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&& (AND) and || (OR) in Java IF statements

if(foo || bar) {


When foo is true, does it even go into bar?

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If foo is true, bar will be ignored. It's short-circuit evaluation. –  Baz Aug 27 '12 at 11:55
There is little point in questions like this. Why not just try? –  Karolis Juodelė Aug 27 '12 at 12:01
@Karolis: Because trying will show you the behaviour of the Java VM you are running at now and not necessarily the specified behaviour. –  jarnbjo Aug 27 '12 at 12:33
@jarnbjo But you'd have a broken JVM if its behaviour would be different from what's specified in the Java Language Specification. Especially if something basic like this would not work, it would be really, really broken. –  Jesper Aug 27 '12 at 12:48
@Jesper: And the problem is? If some behaviour is specified, it will of course work in any VM, if the VM is not broken. If you observe a behaviour on one VM, you cannot however conclude the other way around and assume the behaviour to be specified and the same on all other VMs. –  jarnbjo Aug 27 '12 at 13:40
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marked as duplicate by Jesper, Keppil, Daniel Fischer, EJP, Donal Fellows Aug 27 '12 at 23:10

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3 Answers

up vote 7 down vote accepted

No, || uses what is called short-circuit evaluation, otherwise known as minimal evaluation, and will stop evaluating conditions as soon as it finds an expression which evaluates to true (from left to right).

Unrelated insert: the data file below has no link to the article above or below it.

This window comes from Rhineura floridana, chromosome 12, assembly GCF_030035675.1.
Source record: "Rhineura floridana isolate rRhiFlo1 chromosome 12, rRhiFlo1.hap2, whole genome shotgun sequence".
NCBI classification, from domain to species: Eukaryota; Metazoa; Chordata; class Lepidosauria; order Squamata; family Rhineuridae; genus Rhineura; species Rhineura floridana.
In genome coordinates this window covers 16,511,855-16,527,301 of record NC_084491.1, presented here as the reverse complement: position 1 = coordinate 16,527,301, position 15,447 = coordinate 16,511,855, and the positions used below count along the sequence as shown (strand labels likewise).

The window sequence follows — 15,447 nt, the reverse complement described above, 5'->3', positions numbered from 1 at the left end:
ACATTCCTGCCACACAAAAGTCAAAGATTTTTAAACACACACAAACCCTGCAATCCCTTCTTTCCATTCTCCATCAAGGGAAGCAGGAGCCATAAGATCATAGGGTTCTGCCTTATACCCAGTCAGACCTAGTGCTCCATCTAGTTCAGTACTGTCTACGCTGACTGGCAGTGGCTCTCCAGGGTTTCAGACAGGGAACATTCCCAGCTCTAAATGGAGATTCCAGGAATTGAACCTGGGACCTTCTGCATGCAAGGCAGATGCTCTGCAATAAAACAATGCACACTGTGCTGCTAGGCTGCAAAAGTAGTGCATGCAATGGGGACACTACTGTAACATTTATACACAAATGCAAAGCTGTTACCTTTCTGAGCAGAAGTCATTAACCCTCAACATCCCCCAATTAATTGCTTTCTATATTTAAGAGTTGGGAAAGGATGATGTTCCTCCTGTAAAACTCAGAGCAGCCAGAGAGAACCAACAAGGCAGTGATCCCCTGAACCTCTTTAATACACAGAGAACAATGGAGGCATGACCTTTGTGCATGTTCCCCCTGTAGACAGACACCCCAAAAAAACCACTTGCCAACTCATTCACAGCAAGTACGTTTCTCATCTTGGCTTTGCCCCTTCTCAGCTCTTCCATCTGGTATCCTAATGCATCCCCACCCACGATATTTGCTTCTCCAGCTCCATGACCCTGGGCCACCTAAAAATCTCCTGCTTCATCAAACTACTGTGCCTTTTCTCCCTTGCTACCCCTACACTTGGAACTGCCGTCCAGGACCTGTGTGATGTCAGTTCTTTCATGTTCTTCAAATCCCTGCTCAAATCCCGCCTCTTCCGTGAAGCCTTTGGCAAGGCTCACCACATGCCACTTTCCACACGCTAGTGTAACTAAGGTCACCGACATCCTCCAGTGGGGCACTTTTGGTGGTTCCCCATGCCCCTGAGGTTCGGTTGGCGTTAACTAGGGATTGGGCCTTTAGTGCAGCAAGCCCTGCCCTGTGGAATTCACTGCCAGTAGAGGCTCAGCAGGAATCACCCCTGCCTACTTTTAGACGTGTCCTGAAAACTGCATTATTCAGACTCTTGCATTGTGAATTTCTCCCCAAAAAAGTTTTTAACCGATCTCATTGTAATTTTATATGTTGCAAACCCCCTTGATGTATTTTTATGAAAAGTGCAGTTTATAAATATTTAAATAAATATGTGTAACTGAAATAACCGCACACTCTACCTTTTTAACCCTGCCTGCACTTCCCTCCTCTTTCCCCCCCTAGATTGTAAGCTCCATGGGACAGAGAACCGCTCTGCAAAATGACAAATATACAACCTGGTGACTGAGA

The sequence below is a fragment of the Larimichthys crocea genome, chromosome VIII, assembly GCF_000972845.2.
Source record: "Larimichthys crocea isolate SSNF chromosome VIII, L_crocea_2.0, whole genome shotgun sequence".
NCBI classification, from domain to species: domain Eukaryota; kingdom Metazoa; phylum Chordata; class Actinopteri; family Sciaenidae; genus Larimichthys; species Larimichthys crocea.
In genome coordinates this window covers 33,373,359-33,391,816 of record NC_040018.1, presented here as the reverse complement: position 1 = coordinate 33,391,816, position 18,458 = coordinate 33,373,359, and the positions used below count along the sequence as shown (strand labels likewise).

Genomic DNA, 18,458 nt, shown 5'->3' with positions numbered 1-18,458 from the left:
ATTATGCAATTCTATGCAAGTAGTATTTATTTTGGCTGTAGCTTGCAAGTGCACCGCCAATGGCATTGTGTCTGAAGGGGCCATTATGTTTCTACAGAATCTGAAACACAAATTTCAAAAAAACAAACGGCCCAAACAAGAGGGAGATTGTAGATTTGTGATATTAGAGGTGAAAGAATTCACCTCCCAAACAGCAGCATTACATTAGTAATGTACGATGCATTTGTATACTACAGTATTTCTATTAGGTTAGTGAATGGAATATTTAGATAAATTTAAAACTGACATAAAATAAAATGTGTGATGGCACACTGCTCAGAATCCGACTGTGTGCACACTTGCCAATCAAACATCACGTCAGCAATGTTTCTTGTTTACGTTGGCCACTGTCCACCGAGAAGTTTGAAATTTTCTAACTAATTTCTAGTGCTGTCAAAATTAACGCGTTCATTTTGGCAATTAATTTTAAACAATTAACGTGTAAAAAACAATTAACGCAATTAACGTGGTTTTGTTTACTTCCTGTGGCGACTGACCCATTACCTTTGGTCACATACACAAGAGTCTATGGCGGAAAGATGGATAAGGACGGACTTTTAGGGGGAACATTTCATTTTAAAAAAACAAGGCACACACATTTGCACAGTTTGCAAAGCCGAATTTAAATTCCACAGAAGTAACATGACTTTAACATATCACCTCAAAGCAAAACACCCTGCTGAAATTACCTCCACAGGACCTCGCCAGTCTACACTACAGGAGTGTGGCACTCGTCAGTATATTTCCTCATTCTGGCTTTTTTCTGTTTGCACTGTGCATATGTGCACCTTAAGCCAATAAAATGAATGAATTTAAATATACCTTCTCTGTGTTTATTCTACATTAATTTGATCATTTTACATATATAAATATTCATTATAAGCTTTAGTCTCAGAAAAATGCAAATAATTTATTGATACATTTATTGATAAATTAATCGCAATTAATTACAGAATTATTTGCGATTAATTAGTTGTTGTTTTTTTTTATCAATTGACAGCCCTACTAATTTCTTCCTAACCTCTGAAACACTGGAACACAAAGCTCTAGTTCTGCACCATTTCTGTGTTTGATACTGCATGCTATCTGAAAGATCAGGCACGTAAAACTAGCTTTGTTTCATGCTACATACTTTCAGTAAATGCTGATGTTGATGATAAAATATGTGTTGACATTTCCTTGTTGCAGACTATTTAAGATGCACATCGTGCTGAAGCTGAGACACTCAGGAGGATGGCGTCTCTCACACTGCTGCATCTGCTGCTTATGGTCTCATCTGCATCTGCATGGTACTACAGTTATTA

From the JLS:

15.24. Conditional-Or Operator ||

The conditional-or operator || operator is like | (§15.22.2), but evaluates its right-hand operand only if the value of its left-hand operand is false.

&& operates in a similar way:

15.23. Conditional-And Operator &&

The conditional-and operator && is like & (§15.22.2), but evaluates its right-hand operand only if the value of its left-hand operand is true.

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&& and || stop the evaluation as soon as its result is known. So for example:

if (a == null || a.get() == null)

works well because if a is null, the second part is not evaluated and you don't risk a NullPointerException.

If you want both expressions to be evaluated, you can use the unconditional & or |:

if (a == null | a.get() == null)

will evaluate both conditions, whether the first one is true or not.

This thread gives examples of cases when you might want that to happen.

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|| and && are both short-circuit logical operators.

When two expressions are joined by OR (||), if the first one is true, the answer will always be true.

||      true     false
true    true     true
false   true     false
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